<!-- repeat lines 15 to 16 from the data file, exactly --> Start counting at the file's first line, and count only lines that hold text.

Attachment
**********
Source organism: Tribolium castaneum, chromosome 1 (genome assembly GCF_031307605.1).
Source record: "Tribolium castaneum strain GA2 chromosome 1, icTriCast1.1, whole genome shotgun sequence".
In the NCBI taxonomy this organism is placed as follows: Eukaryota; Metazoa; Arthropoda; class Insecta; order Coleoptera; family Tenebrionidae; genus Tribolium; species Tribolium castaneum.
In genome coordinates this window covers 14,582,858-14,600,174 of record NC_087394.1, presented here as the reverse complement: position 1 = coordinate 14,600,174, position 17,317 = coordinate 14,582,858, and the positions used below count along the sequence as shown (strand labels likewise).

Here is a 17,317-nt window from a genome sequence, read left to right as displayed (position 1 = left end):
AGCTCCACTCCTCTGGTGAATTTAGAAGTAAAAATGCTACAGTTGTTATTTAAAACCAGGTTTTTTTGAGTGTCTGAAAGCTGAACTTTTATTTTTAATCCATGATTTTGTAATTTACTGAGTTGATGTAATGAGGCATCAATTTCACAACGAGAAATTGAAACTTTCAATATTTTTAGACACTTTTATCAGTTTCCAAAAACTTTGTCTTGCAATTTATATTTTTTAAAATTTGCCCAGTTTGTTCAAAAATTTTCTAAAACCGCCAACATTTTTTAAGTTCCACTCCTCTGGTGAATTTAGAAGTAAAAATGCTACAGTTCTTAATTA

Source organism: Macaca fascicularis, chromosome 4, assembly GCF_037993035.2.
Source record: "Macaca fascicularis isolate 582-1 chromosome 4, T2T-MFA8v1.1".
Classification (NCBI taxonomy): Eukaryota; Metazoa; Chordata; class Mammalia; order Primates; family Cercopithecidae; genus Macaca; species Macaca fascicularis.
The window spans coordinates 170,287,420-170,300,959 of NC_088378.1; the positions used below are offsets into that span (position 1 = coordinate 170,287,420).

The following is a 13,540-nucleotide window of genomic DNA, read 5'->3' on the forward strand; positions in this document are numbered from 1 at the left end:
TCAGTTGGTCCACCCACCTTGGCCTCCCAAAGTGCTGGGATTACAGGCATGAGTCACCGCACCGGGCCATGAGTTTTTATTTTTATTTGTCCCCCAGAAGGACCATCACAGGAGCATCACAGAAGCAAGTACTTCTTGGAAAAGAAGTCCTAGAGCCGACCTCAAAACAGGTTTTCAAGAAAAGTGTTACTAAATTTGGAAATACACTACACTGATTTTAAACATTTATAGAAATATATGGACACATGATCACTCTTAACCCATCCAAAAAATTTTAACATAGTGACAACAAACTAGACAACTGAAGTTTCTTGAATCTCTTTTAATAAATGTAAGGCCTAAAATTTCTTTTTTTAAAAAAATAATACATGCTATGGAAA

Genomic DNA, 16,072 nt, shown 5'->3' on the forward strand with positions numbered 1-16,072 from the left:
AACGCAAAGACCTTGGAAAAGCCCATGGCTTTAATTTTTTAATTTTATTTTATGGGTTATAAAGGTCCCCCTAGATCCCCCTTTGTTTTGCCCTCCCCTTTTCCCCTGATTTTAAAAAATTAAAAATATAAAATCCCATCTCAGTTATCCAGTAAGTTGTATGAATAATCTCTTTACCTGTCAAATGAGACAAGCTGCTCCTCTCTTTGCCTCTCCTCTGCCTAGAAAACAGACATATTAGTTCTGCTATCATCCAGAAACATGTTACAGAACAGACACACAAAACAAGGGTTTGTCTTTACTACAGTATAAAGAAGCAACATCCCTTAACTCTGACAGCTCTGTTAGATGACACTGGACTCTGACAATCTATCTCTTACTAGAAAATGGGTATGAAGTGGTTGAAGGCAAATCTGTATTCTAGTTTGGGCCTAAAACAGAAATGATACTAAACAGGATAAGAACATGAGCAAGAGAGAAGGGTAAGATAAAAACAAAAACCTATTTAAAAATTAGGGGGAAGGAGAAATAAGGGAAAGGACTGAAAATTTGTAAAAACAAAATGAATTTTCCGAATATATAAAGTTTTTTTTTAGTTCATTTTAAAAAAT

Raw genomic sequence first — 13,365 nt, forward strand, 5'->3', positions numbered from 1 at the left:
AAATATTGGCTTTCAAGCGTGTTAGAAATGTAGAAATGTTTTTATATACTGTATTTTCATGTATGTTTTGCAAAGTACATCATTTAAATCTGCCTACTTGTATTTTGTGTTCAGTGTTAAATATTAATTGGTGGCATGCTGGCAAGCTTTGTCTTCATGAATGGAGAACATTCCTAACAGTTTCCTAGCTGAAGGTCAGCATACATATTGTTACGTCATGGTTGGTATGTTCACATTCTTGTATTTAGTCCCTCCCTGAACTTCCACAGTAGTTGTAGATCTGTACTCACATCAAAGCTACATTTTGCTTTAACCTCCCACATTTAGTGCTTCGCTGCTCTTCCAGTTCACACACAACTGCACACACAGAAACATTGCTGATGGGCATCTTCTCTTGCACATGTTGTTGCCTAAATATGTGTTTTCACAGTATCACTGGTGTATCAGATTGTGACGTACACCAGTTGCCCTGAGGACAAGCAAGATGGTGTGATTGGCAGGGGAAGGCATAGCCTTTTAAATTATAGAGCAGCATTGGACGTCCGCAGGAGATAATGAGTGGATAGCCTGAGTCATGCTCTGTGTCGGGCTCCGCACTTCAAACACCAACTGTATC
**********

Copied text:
Raw genomic sequence first — 13,365 nt, forward strand, 5'->3', positions numbered from 1 at the left:
AAATATTGGCTTTCAAGCGTGTTAGAAATGTAGAAATGTTTTTATATACTGTATTTTCATGTATGTTTTGCAAAGTACATCATTTAAATCTGCCTACTTGTATTTTGTGTTCAGTGTTAAATATTAATTGGTGGCATGCTGGCAAGCTTTGTCTTCATGAATGGAGAACATTCCTAACAGTTTCCTAGCTGAAGGTCAGCATACATATTGTTACGTCATGGTTGGTATGTTCACATTCTTGTATTTAGTCCCTCCCTGAACTTCCACAGTAGTTGTAGATCTGTACTCACATCAAAGCTACATTTTGCTTTAACCTCCCACATTTAGTGCTTCGCTGCTCTTCCAGTTCACACACAACTGCACACACAGAAACATTGCTGATGGGCATCTTCTCTTGCACATGTTGTTGCCTAAATATGTGTTTTCACAGTATCACTGGTGTATCAGATTGTGACGTACACCAGTTGCCCTGAGGACAAGCAAGATGGTGTGATTGGCAGGGGAAGGCATAGCCTTTTAAATTATAGAGCAGCATTGGACGTCCGCAGGAGATAATGAGTGGATAGCCTGAGTCATGCTCTGTGTCGGGCTCCGCACTTCAAACACCAACTGTATC